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Math Help - Galois theory

  1. #1
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    Galois theory

    Can someone please please help me with the following question(s). I have been trying for hours and have got nowhere

    Thanks
    Edgar



    Let p1, p2, p3, …be distinct primes.

    1) prove by induction on m that if x є Q and √x є Q(√p1…..√pm ) then
    x = p1^α1…..pm^αm y^2 for some integers a1....am and some y є Q.

    2) Deduce that for any n √p n+1 (n+1 subscript) is not an element of
    Q(√p1…..√pn )

    3) hence prove by induction on n that [Q(√p1…..√pn ):Q] = 2^n
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  2. #2
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    Quote Originally Posted by edgar davids View Post
    3) hence prove by induction on n that [Q(√p1…..√pn ):Q] = 2^n
    If we can show p_n\not \in \mathbb{Q}(\sqrt{p_1},...,\sqrt{p_{n-1}} ) it means x^2 - p_n is minimal polynomial for \sqrt{p_n}. This means [\mathbb{Q}(\sqrt{p_1},...,\sqrt{p_n}):\mathbb{Q}] = [\mathbb{Q}(\sqrt{p_1},...,\sqrt{p_{n-1}})][\mathbb{Q}(\sqrt{p_n}):\mathbb{Q}] = 2^{n-1}\cdot 2 = 2^n. So it remains to prove the first step.

    Start with the basic case that \sqrt{x} \in \mathbb{Q}(\sqrt{p_1}) it means \sqrt{x} = a + b\sqrt{p_1} for some rational numbers a,b. Thus, x = a^2+2ab\sqrt{p_1}+b^2p_1, for this expression to hold we need that a=0 or b=0 because RHS is irrational otherwise so x=a^2 or x=b^2p_1, which means x=p_1^{a_1} y^2.

    Now suppose that \sqrt{x} \in \mathbb{Q}(\sqrt{p_1},...,\sqrt{p_k}) means x=p_1^{a_1}...p_k^{a_k}y^2. Say that \sqrt{x} \in \mathbb{Q}(\sqrt{p_1},...,\sqrt{p_k})(\sqrt{p_{k+1  }}). It means \sqrt{x} = p+q\sqrt{p_{k+1}} where p,q\in \mathbb{Q}(\sqrt{p_1},...,\sqrt{p_k}). Thus, x = p^2 + 2pq\sqrt{p_{k+1}} + q^2p_{k+1}. So that means by induction p or q is zero. Which means x=p_1^{a_1}...p_{k+1}^{a_{k+1}}y^2.
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  3. #3
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    need to find the glaios group of the extension Q(√p1.....√pn):Q and show that G is isomorphic with C2^n

    once this has been done then need to use this Galois correspondence to show that
    Q(√p1.....√pn) = Q(√p1 + √p2 + √p3 +....+√pn)
    It is easier to explain what is going on in a specific case, say, \mathbb{Q}(\sqrt{p_1},\sqrt{p_2},\sqrt{p_3})/\mathbb{Q} rather then in general n, but the pattern is the same in general.

    The Galois group is isomorphic to \mathbb{Z}_2^3 because if \sigma_i are the automorphisms \sigma_i(\sqrt{p_i}) = - \sqrt{p_i} for i=1,2,3 and any composition between them is too, which gives us 8 altogether, which is the size of the Galois group, and furthermore each automorphism which generates the Galois group has order two, so it is isomorphic to the group \mathbb{Z}_2^3. The picture below shows all those fields E such that \mathbb{Q}\subseteq E\subseteq \mathbb{Q}(\sqrt{p_1},\sqrt{p_2},\sqrt{p_3}), note there have to have 12 fields E just like the subgroups of \mathbb{Z}_2^3 (it happens to be impossible to draw a nice subfield diagram in 2 dimension, that has something to do with non-planar graphs).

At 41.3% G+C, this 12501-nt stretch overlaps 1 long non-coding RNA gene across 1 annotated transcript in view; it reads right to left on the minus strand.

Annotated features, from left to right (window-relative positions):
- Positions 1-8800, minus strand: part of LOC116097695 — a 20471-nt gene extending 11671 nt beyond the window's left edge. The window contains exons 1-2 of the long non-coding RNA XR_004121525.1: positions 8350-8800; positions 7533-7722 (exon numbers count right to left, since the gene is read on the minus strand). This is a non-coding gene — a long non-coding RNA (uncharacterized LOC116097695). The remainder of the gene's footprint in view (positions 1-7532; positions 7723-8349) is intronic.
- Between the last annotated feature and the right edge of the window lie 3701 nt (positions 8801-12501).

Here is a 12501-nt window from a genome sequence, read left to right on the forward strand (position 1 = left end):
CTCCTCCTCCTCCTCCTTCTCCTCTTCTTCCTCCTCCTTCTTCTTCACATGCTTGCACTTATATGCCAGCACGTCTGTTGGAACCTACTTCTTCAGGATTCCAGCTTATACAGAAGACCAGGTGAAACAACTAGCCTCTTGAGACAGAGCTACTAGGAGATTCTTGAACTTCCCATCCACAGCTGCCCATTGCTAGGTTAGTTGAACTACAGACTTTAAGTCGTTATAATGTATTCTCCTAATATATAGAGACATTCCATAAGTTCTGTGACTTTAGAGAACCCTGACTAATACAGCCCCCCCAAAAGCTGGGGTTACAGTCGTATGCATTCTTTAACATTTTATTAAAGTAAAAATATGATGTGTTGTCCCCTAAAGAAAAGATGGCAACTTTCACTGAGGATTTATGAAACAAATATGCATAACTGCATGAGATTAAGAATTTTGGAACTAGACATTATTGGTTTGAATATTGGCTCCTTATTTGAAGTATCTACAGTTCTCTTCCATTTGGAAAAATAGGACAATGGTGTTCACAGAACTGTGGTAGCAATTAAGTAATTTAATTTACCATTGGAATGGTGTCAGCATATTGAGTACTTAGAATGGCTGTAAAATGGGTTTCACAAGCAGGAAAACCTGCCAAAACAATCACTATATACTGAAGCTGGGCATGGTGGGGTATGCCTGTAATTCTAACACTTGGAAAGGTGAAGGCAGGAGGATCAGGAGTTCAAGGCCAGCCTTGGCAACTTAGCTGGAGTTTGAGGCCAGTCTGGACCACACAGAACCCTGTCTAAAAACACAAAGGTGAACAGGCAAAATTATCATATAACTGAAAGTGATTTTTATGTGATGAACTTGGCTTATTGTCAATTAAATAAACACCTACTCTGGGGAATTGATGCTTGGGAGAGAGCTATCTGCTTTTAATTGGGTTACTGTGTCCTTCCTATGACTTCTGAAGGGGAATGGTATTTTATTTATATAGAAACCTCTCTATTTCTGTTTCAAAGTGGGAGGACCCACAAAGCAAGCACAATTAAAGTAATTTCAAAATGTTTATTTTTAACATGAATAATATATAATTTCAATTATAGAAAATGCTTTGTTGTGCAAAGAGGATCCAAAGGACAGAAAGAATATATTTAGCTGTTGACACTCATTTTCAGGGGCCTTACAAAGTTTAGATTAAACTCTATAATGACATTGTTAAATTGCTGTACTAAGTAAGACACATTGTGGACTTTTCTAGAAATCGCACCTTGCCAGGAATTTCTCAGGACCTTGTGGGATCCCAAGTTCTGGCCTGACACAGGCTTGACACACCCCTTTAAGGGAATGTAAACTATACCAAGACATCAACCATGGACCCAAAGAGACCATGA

Now, of course, \mathbb{Q}(\sqrt{p_1}+\sqrt{p_2}+\sqrt{p_3}) is a subfield. But it cannot be among any of those proper intermediate subfields. Thus, it can therefore only be the improper subfield, i.e. equal to \mathbb{Q}(\sqrt{p_1},\sqrt{p_2},\sqrt{p_3}) itself.

    Note, the same pattern happens when you are using n primes. It is just easier to explain the situation in a specific case. To actually prove that the Galois group for n primes is isomorphic to \mathbb{Z}_2^n is to note that the size of the Galois group has to be the degree over the field over \mathbb{Q} which is 2^n. Now we need to find its elements. If \sigma_i (\sqrt{p_i}) = -\sqrt{p_i} are automorphism for i=1,2,...,n then \left< \sigma_1,...,\sigma_n \right> generate a group with 2^n elements. This is of course isomorphic to \mathbb{Z}_2^n.
    Attached Thumbnails Attached Thumbnails Galois theory-picture.jpg  
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  4. #4
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    Quote Originally Posted by edgar davis
    Let p1, p2, p3..... be distinct primes

    1) Deduce that for any n, √ p (n+1) is not an element of Q (√ p1......√ pn)

    (fyi (n+1) is subscript)

    2) Show that the extension Q (√ p1......√ pn): Q is normal.
    For (1) note that if \sqrt{p_{n+1}}\in \mathbb{Q}(\sqrt{p_1},...,\sqrt{p_n}) then it would mean \mathbb{Q}(\sqrt{p_1},...,\sqrt{p_n},\sqrt{p_{n+1}  }) = \mathbb{Q}(\sqrt{p_1},...,\sqrt{p_n}) and so [\mathbb{Q}(\sqrt{p_1},...,\sqrt{p_n},\sqrt{p_{n+1}  }:\mathbb{Q}] = 2^n. But that is not true because we know this degree extension has to be 2^{n+1}.

    For (2) you have to use a theorem (or maybe some would call it a definition). Given fields F/K. We say F is normal (and finite) over K iff for every irreducible polynomial in K[x] that has a zero in F has all its zeros in F. It turns out that F/K is a normal (and finite) seperable extension if and only if F is the splitting field over K of some seperable polynomial. Now let F=\mathbb{Q}(\sqrt{p_1},...,\sqrt{p_n}) and K=\mathbb{Q}. Note that F is the splitting field over (x^2-p_1)...(x^2-p_n). Furthermore, every (non-constant) polynomial over K is seperable because K is perfect (because \text{char}(K) = 0). Thus, F/K is a splitting field extension of a seperable polynomial so it is in fact a normal extension.
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